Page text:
AVIATION WAR: AN END TO A LONG WAIT
Nigeria is at war with the UK. It is over flight slots between the two countries. Arik Air of Nigeria and the British Airways (BA) are at the centre of it. Anyone who follows what foreigners do and get away with here knows this war is late in coming. It is known that foreigners and foreign companies buy everyone and anything that has a price. And for long here, everyone and everything has a price, including Federal ministers. Foreigners also know that hardly do officials take a peek into agreements papers that guide any issue between their two countries. Copies of such agreements may not even be available in a ministry days after they are signed. Nigerians were at the mercy of government functionaries who sold them out, just because a package, or a word was slipped across to anyone in corridors of power. Many in top position had become instruments by which foreigners bought the system. Every Nigerian has his experiences to tell from what he has encountered in various segments of national life.
The war over slots on the London-Abuja-Lagos route has exposed one thing - the interest of this nation that should be fully protected, issues that harm the nation that should have been handled with dispatch, and about which nothing has been done for long. This is what Arik-BA affair has brought to the fore more than anything else. Now, slots in aviation parlance are periods between arrival and departure of a flight at an airport. Slots are products of frequencies, which in turn are products of routes and are created by air service agreements. Such may be bilateral or multilateral. The former applies to Nigeria and the UK – Bilateral Air Service Agreement, BASA. This agreement established the air service operations between Nigeria and the UK and created routes. For the routes to be well served, frequencies were enshrined. Today, there are 21 frequencies each for Nigeria and for the UK. These frequencies are rights and either Nigeria or the UK can use them as it wishes. Now the agreement also requires each party to create a conducive environment for the operations of the frequencies by either side in each other’s nation. But in the UK, Arik says, it has found the operational environmental increasingly not conducive, and deliberately skewed in favour of BA.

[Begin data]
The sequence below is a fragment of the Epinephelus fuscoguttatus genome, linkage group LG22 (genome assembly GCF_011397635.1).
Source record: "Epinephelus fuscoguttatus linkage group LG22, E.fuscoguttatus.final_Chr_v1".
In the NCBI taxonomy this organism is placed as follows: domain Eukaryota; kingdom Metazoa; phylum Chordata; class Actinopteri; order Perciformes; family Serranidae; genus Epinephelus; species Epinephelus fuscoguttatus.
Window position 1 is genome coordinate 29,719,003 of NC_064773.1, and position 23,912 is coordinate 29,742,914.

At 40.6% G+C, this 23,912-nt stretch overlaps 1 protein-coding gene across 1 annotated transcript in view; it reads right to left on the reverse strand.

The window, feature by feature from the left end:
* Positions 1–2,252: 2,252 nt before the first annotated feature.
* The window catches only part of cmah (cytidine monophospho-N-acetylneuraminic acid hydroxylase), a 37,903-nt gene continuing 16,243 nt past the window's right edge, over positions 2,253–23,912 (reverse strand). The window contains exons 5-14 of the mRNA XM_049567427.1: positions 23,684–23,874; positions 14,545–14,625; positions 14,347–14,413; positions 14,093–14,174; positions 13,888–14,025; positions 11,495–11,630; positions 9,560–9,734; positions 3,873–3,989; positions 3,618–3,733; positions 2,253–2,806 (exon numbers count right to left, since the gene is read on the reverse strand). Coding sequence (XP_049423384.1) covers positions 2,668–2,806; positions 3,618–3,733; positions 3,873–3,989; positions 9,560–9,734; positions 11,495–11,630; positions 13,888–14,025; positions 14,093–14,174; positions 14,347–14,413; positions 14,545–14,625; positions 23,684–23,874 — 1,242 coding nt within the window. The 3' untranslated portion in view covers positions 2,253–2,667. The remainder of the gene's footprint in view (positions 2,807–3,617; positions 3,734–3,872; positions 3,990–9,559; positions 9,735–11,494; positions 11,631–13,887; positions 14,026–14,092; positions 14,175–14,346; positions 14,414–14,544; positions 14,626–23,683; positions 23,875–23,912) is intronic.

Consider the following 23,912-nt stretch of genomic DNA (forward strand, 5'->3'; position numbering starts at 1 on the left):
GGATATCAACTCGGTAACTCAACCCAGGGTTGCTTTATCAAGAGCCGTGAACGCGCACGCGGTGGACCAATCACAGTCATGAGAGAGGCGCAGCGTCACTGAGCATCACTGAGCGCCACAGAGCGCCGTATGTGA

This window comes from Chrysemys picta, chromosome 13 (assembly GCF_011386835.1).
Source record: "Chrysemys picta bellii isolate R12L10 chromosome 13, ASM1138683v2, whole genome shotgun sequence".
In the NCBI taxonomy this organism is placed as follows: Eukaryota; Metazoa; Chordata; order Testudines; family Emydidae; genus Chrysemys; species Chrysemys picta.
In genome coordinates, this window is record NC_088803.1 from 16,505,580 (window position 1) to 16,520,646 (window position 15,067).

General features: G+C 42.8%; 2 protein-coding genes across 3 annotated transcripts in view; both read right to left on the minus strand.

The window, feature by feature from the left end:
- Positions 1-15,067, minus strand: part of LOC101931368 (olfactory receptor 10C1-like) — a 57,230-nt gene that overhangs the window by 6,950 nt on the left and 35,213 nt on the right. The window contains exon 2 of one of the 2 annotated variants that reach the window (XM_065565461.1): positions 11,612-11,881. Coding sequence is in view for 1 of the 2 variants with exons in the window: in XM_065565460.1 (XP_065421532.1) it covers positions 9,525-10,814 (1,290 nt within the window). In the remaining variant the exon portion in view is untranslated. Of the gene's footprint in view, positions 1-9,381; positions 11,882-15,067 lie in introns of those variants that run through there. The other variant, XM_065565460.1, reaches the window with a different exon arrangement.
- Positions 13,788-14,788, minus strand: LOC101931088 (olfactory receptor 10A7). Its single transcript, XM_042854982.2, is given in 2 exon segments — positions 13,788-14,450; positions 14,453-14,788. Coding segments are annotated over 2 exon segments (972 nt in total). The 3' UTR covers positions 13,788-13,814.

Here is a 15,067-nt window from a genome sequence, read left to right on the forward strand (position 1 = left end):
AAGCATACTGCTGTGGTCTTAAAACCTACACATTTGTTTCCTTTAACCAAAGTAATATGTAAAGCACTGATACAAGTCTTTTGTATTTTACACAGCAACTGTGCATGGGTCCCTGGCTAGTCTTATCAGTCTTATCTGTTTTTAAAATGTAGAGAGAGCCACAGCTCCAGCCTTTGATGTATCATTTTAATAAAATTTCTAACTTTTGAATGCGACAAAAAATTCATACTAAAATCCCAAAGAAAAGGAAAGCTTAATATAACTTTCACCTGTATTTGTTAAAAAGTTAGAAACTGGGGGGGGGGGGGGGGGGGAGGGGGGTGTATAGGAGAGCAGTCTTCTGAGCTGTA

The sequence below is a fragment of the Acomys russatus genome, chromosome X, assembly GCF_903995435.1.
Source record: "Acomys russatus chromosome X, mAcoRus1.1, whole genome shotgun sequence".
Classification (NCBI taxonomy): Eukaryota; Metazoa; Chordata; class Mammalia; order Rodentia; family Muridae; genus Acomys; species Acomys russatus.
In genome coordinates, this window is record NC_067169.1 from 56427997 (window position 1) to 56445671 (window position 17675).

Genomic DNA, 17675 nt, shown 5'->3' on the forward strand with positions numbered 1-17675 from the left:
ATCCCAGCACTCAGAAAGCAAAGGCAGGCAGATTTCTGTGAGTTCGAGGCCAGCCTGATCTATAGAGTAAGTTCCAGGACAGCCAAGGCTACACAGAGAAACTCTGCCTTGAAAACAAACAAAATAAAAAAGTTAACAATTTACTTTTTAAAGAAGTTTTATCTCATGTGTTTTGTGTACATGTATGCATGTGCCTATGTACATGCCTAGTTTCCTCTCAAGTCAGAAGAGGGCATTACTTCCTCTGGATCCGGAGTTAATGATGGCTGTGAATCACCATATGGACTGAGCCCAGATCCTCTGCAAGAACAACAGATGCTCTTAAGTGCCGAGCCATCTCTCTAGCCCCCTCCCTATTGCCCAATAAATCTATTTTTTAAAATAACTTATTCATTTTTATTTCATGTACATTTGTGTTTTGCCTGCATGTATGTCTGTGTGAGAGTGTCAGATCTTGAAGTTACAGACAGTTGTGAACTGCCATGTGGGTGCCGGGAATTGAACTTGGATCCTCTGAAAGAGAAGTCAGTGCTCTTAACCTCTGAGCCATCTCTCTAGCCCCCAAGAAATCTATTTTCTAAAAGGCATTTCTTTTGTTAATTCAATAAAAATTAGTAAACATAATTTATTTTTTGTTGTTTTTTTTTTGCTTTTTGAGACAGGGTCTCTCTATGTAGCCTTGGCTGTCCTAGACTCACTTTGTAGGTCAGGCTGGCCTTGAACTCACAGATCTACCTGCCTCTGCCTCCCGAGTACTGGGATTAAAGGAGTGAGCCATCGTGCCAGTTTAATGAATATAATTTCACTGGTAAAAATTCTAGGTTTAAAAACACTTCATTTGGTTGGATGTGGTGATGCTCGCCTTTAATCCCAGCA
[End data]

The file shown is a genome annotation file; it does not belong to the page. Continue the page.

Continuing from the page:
It is however worthy of note that slots and frequencies as enshrined in BASA are mandatory, and neither party can do as it pleases with them unless both sit and renegotiate. But what has happened? In a nutshell, BASA was infringed in the UK on the basis of another issue (the angle of British Mainland International, BMI) that was not in the original BASA. The logical thing, if the new issue raised is truly the case, is for the two parties to sit and discuss the emerging issues. But on its own, the UK used excuses known only to it to break everything it agreed to in BASA. This matter did not just come to the surface though. It had been since 2009 when Arik Air petitioned the then Minister of Aviation, Babatunde Omotoba. He in turn engaged the British High Commissioner at the time. The High Commissioner requested Arik to make a six-month provisional arrangement during which he would sort the matter out. But the Airport Coordination Limited, ACL, that Arik deals with, and which manages allocation and selling of slots (on behalf of BMI), insisted on a one year period. Arik had no choice but to pay a disproportionate fee that was neither foreseen nor acceptable under BASA, while its slots were reduced in favour of BA.